Similar competitions have been held in Japan in the past, but on a smaller scale hosted by a domestic academic society , but to extend the competition to a global scale, this competition will be hosted on internationally recognized Kaggle platform, wherein more than three million AI researchers and engineers worldwide participate. This is the third Japanese organization, after Recruit and Mercari, to host a Kaggle competition, and the first Japanese organization to host a research competition. Moreover, in the history of Kaggle, this is the first competition for a humanities-related data. A person in Kaggle commented, "Even with our 337 competitions to date, this competition covers an area that has not yet been explored on Kaggle. Based on the rise of computer vision techniques, the competition could be very exciting for our community to tackle."
Developing an innovative method to recognize kuzushiji through this competition could lead to research and development to support new technologies to understand Japanese culture in the past, such as AI-based transcription, full text search on AI-based character recognition. If AI can help some of the tasks that have been done by experts, they can focus more on high-level interpretation of historical documents. Hence this kind of new technologies will be essential in data-driven research  for Japanese culture; namely, digitizing historical documents for open access, transcribing historical documents both by machines and by citizen, analyzing data of the past world through collaboration of researchers in the natural sciences and humanities, and returning research results back into the wider society.
Detailed information on this competition can be found on Kaggle website on the launch day in the mid of July, 2019. Participants can submit algorithms over a period of three months until October deadline, after which the organizers will work with Kaggle in selecting the top five entries. These winners will be awarded at the "Japanese Culture and AI" symposium to be held in Tokyo on November 11.
(*1) From “Wahon no Susume” Mitsutoshi Nakano, Iwanami Shinsho, (2011). Also refer to the press release from National Institute of Informatics entitled “Edo Jidai no Moji no Jikei Dataset wo Kokubunken tono Kyoudou de Kouchiku Kikai to Ningen no Gakushuu no tame no Open Data toshite Koukai” [Dataset of Pre-modern Character Shapes Published as Open Data for Human and Machine Learning in Cooperation with the National Institute of Japanese Literature]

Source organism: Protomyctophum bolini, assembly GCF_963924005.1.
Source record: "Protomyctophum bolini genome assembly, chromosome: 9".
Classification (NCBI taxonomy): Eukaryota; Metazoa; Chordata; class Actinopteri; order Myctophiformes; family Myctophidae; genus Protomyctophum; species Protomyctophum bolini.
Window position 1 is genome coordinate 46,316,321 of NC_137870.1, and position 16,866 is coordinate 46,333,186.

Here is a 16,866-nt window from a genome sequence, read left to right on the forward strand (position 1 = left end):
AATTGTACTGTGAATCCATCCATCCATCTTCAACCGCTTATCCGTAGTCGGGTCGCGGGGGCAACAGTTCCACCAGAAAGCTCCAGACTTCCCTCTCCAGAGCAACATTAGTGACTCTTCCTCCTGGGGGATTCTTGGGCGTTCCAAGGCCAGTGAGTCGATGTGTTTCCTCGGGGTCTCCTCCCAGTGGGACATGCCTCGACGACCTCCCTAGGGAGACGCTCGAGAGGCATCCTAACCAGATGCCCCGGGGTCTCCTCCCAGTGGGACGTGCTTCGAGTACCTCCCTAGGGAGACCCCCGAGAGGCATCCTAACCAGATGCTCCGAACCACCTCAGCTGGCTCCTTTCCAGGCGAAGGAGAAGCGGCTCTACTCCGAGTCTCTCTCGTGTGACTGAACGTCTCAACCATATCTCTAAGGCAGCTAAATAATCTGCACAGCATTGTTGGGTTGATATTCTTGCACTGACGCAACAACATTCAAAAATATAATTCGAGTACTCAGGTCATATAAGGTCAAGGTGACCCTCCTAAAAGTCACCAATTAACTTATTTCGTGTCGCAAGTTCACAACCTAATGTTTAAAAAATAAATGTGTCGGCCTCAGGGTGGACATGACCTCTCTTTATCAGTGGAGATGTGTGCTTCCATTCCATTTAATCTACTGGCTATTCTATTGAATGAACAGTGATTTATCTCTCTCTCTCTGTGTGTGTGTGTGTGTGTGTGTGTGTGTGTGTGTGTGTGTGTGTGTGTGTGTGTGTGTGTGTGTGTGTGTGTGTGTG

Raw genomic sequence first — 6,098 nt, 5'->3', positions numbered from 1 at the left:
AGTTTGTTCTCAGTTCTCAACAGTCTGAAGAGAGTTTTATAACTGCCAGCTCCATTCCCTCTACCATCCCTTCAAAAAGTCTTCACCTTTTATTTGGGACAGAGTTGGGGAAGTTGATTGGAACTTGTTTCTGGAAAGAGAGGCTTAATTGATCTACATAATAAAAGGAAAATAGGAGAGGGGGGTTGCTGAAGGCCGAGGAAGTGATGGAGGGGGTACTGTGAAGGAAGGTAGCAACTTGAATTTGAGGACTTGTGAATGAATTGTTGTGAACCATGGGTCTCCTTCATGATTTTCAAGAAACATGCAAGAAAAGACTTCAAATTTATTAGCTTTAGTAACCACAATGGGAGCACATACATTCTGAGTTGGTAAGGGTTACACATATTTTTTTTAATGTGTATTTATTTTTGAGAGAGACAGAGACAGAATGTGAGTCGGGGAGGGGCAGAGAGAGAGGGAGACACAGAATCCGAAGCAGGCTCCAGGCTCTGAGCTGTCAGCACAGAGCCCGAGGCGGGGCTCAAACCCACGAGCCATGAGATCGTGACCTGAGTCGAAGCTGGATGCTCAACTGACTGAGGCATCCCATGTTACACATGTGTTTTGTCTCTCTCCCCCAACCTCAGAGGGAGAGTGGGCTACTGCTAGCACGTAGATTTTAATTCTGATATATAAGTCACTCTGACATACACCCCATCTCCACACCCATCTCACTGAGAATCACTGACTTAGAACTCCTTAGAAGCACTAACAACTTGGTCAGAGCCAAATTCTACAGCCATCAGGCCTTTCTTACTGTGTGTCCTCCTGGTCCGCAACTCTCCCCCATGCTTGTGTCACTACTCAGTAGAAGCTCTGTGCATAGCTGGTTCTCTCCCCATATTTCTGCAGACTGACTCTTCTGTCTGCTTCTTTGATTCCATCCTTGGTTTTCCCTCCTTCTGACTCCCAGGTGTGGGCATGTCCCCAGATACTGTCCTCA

(https://www.nii.ac.jp/userimg/press_20161117.pdf). (*2) Transcription of kuzushiji is a process whereby humans read kuzushiji and input the corresponding contemporary Japanese character. (*3)“Minna de Honkoku” (https://honkoku.org/) is a participatory (crowdsourced) transcription system mainly developed by Yuta Hashimoto, Assistant Professor of the National Museum of Japanese History, in cooperation with the Kyoto University Paleoseismology Study Group and Earthquake Research Institute at the University of Tokyo. This group also collaborate with CODH in a joint research project. (*4) For further details, see following websites.
The competition website (https://www.kaggle.com/c/kuzushiji-recognition)
#The competition page will be released on the launch day
CODH website (http://codh.rois.ac.jp/competition/kaggle/)
(*5)Headquartered in the US (and owned by Google), Kaggle (https://www.kaggle.com/) is the world’s largest platform for machine learning competitions. Competitions at Kaggle are held in an open research and development process wherein (1) corporations or researchers submit challenges they wish to solve and related data; (2) AI researchers and engineers worldwide submit algorithms to solve the challenges; (3) the submitted algorithms are ranked by performance, and winners are determined; and (4) winners share the outcome of the competition with the host and obtain the prize. (*6) The 23rd PRMU Algorithm Contest, 2019 Kuzushiji Recognition Challenge (https://sites.google.com/view/alcon2019) runs from May 31 to August 31, 2019, and is hosted by the IEICE Society of Pattern Recognition and Media Understanding (supported by the CODH). While it uses a similar dataset with the Kaggle competition’s, the difficulty of the challenge is different. (*7) “Data-driven research” is a research method for acquiring new knowledge from evidences obtained from the collection and analysis of (big) data, often by large-scale data processing such as machine learning (AI).
※This is a joint news release by the Research Organization of Information and Systems' Center for Open Data in the Humanities (CODH) at the Joint Support-Center for Data Science Research, the organization's National Institute of Informatics (NII) and National Institute of Japanese Literature (NIJL) at the National Institutes for the Humanities.